Venezuela's opposition leader Juan Guaido has made a new push to oust President Nicolas Maduro, claiming he has the backing of parts of the army. As protesters face off with security, the world reacts.
The US White House led support for Venezuelan self-declared President Juan Guaido's push for a military uprising against interim President Nicolas Maduro on Tuesday, while Maduro's international backers condemned the push as a coup.
The Trump administration was quick to voice support for Guaido, after leading a mounting pressure campaign since Guaido declared himself interim president in January.
Various officials urged the military to stand by the country's "legitimate institutions," while Secretary of State Mike Pompeo wrote on Twitter that "democracy cannot be defeated."
National Security Adviser John Bolton said that those who stayed with Maduro would "go down with the ship."
Acting White House Chief of Staff Mick Mulvaney rejected comparisons with George W. Bush's 2002 support for a coup against the former leader Hugo Chavez, saying the US did not consider the current uprising to be a coup.
Colombian President Ivan Duque followed suit, rejecting Maduro as a dictator and calling for "soldiers and the people of Venezuela to place themselves on the right side of history." Millions of Venezuelans have left for neighboring Colombia in recent years.
Brazil's far-right President Jair Bolsonaro echoed characterizations of Maduro as a dictator who had "enslaved" Venezuelans and said he was on the side of Guaido.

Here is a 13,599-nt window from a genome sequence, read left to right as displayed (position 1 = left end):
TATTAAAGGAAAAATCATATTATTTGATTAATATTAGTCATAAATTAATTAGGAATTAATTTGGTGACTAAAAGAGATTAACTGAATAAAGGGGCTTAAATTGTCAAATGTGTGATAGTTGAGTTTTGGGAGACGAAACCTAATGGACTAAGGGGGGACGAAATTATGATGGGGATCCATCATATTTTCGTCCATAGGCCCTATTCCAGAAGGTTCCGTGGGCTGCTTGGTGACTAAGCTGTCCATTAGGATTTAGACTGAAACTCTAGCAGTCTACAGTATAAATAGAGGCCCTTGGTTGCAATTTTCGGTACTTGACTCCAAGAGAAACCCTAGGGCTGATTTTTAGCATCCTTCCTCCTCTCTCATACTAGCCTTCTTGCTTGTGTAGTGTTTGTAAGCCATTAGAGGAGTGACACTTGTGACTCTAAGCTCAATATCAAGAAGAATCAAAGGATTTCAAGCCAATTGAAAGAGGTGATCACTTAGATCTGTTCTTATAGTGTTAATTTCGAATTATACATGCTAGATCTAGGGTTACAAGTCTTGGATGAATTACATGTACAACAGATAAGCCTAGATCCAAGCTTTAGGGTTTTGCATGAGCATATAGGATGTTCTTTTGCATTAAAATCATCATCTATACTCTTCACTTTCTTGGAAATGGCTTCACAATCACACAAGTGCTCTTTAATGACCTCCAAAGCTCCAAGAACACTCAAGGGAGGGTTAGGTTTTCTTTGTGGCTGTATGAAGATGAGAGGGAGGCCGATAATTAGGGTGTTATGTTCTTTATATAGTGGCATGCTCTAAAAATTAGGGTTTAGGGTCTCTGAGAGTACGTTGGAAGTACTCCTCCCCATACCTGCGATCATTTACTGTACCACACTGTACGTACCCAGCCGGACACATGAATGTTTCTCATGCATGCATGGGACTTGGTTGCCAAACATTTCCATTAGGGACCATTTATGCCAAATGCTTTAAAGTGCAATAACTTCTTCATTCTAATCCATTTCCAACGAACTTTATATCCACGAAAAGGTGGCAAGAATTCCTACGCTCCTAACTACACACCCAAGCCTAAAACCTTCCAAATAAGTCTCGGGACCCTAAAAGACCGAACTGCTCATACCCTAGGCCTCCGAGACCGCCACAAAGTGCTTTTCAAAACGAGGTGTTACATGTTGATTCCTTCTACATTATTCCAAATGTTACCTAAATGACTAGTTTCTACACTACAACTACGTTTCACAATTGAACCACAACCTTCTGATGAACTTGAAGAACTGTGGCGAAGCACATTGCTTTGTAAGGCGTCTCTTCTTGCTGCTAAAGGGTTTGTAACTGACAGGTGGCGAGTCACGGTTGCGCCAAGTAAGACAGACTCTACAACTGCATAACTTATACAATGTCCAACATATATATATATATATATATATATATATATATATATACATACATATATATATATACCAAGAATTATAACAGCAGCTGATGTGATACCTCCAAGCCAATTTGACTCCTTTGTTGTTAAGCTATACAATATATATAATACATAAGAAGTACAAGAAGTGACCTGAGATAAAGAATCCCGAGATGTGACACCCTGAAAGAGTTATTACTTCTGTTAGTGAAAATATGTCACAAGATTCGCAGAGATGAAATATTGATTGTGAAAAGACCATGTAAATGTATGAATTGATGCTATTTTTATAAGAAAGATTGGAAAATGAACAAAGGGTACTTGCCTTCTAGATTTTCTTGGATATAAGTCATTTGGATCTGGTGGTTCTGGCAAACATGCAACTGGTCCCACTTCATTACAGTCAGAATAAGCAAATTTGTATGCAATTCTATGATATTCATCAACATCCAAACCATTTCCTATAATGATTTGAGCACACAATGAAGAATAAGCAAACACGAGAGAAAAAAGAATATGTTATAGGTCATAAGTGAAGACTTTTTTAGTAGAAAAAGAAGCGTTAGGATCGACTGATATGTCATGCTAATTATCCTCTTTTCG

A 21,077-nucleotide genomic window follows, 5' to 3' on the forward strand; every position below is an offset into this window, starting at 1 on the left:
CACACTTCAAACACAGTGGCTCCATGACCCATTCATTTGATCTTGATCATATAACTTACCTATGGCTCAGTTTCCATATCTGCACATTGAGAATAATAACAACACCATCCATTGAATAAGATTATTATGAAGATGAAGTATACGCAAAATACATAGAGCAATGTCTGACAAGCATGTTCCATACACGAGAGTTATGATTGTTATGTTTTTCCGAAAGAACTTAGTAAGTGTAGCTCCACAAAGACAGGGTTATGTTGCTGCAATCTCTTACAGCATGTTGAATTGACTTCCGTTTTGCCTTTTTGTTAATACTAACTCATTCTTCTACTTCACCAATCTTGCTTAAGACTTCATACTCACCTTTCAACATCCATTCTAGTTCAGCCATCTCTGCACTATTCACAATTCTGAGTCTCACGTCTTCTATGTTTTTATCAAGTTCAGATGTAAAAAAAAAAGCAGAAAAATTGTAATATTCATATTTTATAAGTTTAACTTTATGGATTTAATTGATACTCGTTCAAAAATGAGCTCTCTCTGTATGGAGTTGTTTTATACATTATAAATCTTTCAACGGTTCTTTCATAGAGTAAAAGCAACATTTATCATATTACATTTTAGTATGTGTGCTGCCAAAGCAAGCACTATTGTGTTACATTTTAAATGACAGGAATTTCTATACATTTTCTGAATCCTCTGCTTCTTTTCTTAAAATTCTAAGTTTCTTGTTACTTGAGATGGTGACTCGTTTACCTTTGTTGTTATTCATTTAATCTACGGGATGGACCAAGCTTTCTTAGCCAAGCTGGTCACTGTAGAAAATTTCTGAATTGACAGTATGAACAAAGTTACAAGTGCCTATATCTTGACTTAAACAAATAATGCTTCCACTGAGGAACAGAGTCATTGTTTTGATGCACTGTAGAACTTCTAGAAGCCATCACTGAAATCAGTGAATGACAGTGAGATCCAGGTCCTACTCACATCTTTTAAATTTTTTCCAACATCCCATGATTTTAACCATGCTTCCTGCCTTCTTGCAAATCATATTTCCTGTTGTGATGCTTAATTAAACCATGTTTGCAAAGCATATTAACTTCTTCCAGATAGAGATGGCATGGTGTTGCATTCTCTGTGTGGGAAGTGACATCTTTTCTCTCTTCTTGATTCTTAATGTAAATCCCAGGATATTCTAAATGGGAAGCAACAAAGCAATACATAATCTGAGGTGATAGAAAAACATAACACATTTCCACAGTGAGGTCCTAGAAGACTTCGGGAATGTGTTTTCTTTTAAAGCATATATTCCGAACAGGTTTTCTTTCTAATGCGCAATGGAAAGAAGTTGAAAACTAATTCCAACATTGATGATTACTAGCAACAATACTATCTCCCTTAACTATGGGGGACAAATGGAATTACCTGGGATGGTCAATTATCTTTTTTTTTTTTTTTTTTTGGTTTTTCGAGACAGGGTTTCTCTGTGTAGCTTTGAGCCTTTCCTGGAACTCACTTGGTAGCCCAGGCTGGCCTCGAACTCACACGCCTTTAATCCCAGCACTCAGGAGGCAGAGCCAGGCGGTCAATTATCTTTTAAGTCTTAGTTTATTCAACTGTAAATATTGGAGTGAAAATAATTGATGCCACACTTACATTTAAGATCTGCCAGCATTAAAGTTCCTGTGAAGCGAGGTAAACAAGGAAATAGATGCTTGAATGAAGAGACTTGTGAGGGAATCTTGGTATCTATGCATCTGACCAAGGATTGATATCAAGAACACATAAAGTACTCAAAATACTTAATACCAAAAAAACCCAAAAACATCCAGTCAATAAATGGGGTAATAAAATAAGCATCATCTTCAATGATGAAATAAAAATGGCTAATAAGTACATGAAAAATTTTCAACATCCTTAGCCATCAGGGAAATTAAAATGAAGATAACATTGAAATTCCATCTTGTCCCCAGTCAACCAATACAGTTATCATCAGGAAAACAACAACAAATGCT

German Foreign Minister Heiko Maas, who was in Brazil on Tuesday, said Germany's support for Guaido "had not changed" but argued for a political rather than military resolution.
Germany is one of 54 countries to recognize Guaido's role as interim president and called for new elections, but it has not declared Maduro's presidency invalid.
A European Commission spokeswoman declined to comment on the unfolding situation but reiterated the bloc's calls for "free and fair elections" and a "political and peaceful solution".
Chile, Spain and the United Kingdom reiterated support for Guaido, and Mexico joined them in urging a peaceful solution.
On the other side, Turkey has joined Russia, Bolivia, Nicaragua and Cuba in condemning the new push to oust Maduro, calling it a military coup.
Russia's Foreign Ministry accused the Venezuelan opposition of trying to draw the armed forces into clashes by resorting to violence.
President Vladimir Putin has long counted Maduro as a close ally in Latin America and Russia has soldiers stationed there, although Russian news agencies have said they have not been involved in the clashes.
Turkey's president, Recep Tayyip Erdogan, called the events a "coup attempt," while Foreign Minister Mevlut Cavusoglu said they amounted to a challenge to the country's constitutional order. Cavusoglu urged Venezuela to settle its problems through dialogue.
Maduro's Bolivian, Nicaraguan and Cuban allies dialed up the anti-imperial language.
Bolivia's Evo Morales "vigorously" condemned the "attempted coup in Venezuela by the right-wing that is beholden to foreign interests," urging "brother" Maduro to "beat this new attack by the empire [the US]."
Cuban President Miguel Diaz-Canel also rejected the movement as a coup.
"The traitors that have put themselves at the head of this subversive movement are using troops and soldiers with heavy weapons in a public area of the city to create panic and terror," he said.
May Day protest
Guaido has called for "the largest march in Venezuela's history" on Wednesday, May 1.
Armed vehicles plowed into protesters Tuesday after security tried to disperse them with tear gas, as demonstrators threw projectiles and Molotov cocktails. Two people were rushed to the hospital.
ta/cmk (AP, AFP, Reuters)